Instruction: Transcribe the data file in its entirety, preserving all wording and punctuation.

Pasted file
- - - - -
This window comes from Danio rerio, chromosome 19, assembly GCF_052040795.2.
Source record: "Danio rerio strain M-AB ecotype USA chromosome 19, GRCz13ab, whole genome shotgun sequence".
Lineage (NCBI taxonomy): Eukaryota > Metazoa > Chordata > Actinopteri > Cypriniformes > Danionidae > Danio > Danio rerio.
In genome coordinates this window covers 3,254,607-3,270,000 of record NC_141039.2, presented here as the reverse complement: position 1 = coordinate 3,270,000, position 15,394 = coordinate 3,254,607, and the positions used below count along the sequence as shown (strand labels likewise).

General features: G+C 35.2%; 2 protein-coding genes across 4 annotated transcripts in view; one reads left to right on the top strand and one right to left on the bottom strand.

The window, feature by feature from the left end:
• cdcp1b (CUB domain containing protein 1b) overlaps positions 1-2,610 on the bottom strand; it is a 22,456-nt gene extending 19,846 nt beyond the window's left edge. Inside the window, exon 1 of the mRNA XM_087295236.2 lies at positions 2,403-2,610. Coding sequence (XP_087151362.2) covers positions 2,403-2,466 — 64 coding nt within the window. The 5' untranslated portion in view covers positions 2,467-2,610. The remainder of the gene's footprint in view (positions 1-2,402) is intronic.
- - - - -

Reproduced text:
This window comes from Danio rerio, chromosome 19, assembly GCF_052040795.2.
Source record: "Danio rerio strain M-AB ecotype USA chromosome 19, GRCz13ab, whole genome shotgun sequence".
Lineage (NCBI taxonomy): Eukaryota > Metazoa > Chordata > Actinopteri > Cypriniformes > Danionidae > Danio > Danio rerio.
In genome coordinates this window covers 3,254,607-3,270,000 of record NC_141039.2, presented here as the reverse complement: position 1 = coordinate 3,270,000, position 15,394 = coordinate 3,254,607, and the positions used below count along the sequence as shown (strand labels likewise).

General features: G+C 35.2%; 2 protein-coding genes across 4 annotated transcripts in view; one reads left to right on the top strand and one right to left on the bottom strand.

The window, feature by feature from the left end:
• cdcp1b (CUB domain containing protein 1b) overlaps positions 1-2,610 on the bottom strand; it is a 22,456-nt gene extending 19,846 nt beyond the window's left edge. Inside the window, exon 1 of the mRNA XM_087295236.2 lies at positions 2,403-2,610. Coding sequence (XP_087151362.2) covers positions 2,403-2,466 — 64 coding nt within the window. The 5' untranslated portion in view covers positions 2,467-2,610. The remainder of the gene's footprint in view (positions 1-2,402) is intronic.